June 17, 2015
by Canadian Architect
Oregon Governor Kate Brown announced the selection of the design team for the Riverwalk portion of the Willamette Falls Legacy Project today, ushering in the next step in the redevelopment of a significant landmark site near the country’s second largest waterfall. The team of Mayer/Reed, Snøhetta and DIALOG were chosen after an extensive national proposal process conducted this spring, and will begin work this summer on the schematic design of the Riverwalk. When completed, the project will open Willamette Falls to the public for the first time in over 100 years.
“This is the first step in rediscovering one of Oregon’s most beautiful and significant places,” said Carlotta Colette, Metro Councillor. “We are going to allow people to see Willamette Falls in a way they haven’t been able to experience it for more than a century and create housing, jobs, and public spaces at the same time.”
“I am excited that we have chosen an extraordinary team to help create a world-class Riverwalk to Willamette Falls,” said Oregon City Mayor Dan Holladay. “Providing public access to the Falls will not only allow the public to return to an amazing section of the Willamette River in Oregon City, but will also drive economic investment into the Blue Heron property and surrounding area. “
The selection process invited design teams to demonstrate their approach to give the public access to the breathtaking Willamette Falls and the adjacent industrial site. Mayer/Reed, Snøhetta and DIALOG envisioned an experientially rich Riverwalk that not only accesses and amplifies the magnetic power of the Willamette, but also courses through time, stitching together the natural and cultural histories embedded within the Blue Heron site.
“We believe that the site and the history it holds is a sublime, one-of-a-kind landscape that should not be upstaged by the hand of any designer,” commented Michelle Delk, Snøhetta’s Director of Landscape Architecture. “We are inspired by the complex strata of the site and its deep cultural history. By protecting, reusing, reducing and adding, we will integrate and amplify the site’s strata into the Riverwalk,”
Located at the end of Main Street in Oregon City, the current Willamette Falls Legacy Project site is a cluster of empty industrial buildings, the remnants of the Blue Heron Paper Mill, which was shuttered in a bankruptcy in 2011. The Willamette Falls Legacy Project is a collaboration of four public-sector partners (Metro, the Portland-area regional government, the City of Oregon City, Clackamas County and the state of Oregon) and the Blue Heron site’s landowner, Falls Legacy LLC. The project aims to create a Riverwalk that connects people to the falls as well as a Willamette Falls Downtown District with spaces for housing, employers and recreation.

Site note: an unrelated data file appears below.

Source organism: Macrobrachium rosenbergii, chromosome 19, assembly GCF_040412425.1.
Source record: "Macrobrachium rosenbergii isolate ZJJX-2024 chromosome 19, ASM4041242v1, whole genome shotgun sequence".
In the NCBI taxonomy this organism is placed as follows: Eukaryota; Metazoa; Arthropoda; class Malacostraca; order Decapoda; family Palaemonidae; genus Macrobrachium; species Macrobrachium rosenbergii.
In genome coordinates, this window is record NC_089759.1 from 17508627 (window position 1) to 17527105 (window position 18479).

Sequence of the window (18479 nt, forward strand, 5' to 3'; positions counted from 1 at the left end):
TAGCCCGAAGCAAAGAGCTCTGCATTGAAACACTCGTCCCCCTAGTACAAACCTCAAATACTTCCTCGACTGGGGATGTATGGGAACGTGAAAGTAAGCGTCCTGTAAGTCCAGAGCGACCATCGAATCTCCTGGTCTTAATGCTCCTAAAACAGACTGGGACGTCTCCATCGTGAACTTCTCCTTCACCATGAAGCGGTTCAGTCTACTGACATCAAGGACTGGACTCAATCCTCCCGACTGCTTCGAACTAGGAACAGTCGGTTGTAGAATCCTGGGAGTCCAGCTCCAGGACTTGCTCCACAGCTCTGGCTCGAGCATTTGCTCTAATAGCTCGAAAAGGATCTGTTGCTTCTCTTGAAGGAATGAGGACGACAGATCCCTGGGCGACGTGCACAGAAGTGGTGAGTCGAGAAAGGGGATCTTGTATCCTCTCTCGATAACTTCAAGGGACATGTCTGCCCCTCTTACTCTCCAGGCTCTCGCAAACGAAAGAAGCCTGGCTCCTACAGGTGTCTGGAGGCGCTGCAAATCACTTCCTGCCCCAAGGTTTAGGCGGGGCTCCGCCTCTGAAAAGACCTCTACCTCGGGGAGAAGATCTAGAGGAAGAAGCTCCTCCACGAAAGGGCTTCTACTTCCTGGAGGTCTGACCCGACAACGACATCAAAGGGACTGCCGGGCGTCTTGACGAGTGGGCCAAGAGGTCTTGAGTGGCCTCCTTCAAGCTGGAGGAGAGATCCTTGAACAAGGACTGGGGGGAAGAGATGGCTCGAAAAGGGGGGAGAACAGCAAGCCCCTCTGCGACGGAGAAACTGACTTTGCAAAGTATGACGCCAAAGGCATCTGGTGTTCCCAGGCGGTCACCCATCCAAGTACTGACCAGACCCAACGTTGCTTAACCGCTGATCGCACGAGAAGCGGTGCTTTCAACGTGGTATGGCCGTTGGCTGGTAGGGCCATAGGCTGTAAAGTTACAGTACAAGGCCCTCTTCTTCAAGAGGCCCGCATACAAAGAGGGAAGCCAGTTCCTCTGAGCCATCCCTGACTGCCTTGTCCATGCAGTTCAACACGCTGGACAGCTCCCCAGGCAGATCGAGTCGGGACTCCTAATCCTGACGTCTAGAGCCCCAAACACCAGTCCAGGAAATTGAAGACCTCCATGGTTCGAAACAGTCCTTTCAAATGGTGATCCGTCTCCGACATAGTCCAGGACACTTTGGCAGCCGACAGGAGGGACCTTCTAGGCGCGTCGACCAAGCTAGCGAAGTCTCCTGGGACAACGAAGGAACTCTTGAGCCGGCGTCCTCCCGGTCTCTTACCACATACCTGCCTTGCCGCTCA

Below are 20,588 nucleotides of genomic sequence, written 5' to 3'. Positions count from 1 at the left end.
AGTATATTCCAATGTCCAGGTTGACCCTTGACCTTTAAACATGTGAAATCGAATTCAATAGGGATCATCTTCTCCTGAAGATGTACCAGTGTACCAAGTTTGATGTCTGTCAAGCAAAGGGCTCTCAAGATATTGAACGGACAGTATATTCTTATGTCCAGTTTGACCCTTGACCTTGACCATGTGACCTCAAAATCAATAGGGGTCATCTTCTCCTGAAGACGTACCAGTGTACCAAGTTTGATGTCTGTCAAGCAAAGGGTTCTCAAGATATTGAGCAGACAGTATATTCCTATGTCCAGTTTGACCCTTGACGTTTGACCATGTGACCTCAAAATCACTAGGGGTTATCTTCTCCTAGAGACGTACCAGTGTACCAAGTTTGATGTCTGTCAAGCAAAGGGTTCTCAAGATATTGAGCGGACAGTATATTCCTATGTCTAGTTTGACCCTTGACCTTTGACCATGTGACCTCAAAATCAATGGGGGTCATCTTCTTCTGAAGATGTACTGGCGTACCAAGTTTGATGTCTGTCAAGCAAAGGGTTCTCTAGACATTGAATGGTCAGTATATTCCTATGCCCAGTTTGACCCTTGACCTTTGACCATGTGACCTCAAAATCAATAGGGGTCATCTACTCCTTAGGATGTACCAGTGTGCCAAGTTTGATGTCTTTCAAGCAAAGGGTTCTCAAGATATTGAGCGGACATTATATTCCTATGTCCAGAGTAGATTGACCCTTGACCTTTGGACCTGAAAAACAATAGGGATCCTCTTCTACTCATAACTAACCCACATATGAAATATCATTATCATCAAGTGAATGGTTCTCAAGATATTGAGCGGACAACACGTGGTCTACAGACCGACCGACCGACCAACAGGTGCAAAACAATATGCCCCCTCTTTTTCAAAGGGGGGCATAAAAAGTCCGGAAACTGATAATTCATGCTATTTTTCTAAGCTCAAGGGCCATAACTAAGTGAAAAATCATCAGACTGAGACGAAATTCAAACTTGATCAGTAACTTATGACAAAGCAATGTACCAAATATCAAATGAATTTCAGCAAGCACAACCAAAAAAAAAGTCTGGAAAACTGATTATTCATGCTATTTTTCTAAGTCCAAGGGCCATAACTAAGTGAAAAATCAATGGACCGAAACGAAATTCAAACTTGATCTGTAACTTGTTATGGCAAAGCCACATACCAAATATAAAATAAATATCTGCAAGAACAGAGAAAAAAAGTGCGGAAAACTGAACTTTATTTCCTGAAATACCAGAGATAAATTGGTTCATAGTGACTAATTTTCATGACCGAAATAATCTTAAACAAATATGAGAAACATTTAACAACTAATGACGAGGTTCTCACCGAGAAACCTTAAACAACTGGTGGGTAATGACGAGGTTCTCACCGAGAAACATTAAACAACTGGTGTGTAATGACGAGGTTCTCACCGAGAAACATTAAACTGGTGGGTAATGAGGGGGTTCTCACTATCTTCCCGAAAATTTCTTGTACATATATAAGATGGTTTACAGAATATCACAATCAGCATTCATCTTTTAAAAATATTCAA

“The upland portions of the site will thrive when their connectivity to the water’s edge, their form, massing and sight lines, and indeed the very fabric of uses eventually embedded in the site, are carefully considered together,” notes Alan Boniface, DIALOG Principal.
Long an important gathering spot and fishing location for Native American tribes, Willamette Falls was also a final destination for many a westward-heading pioneer due to its location at the end of the Oregon Trail. It was also site of the country’s first long-distance transmission of electricity in 1889, when electricity generated by the falls was sent several miles away to Portland. Throughout the 19th and 20th centuries, it was the site of various thriving industries, including lumber, flour, wool and paper mills, and a brick-making operation.
The design team’s approach showed the falls and the complex material layers of the site as a portal to the Northwest’s collective history. The site’s strata tells the story of deep geology, dynamic hydrology, and vibrant ecology, together forming the spirit of place. It tells the story of Native Americans who first understood the site’s promise, fishing its waters and building deep tradition, as well as that of European immigrants who claimed Oregon City, carving out a grid and building settlements. It tells the story of workers and industrialists who ground flour, drove timber, spun wool, milled paper, and generated electricity. It will tell the story of you, the public, who will help lay down the next historic layer—an experiential riverwalk, foretelling a story of renewed economy, environmental sensitivity and historic importance.
The idea boards and images generated by the design team demonstrate their thinking and approach to the site. The final design for the new Riverwalk will be the result of an extensive public engagement process.
Snøhetta and Mayer/Reed are also currently working on Portland’s James Beard Public Market. DIALOG brings international experience designing revitalized post-industrial waterfronts and will provide urban design expertise on the project. DIALOG and Snøhetta are also working together on the Calgary Central Library, currently under construction.
For more information on the Willamette Falls Legacy Project, please visit http://www.rediscoverthefalls.com/
the design team's approach highlights the falls and the complex material layers of the site, serving as a portal to the northwest's collective history. the site's strata tells the story of deep geology, dynamic hydrology and vibrant ecology, together forming the spirit of place. rendering by snhetta.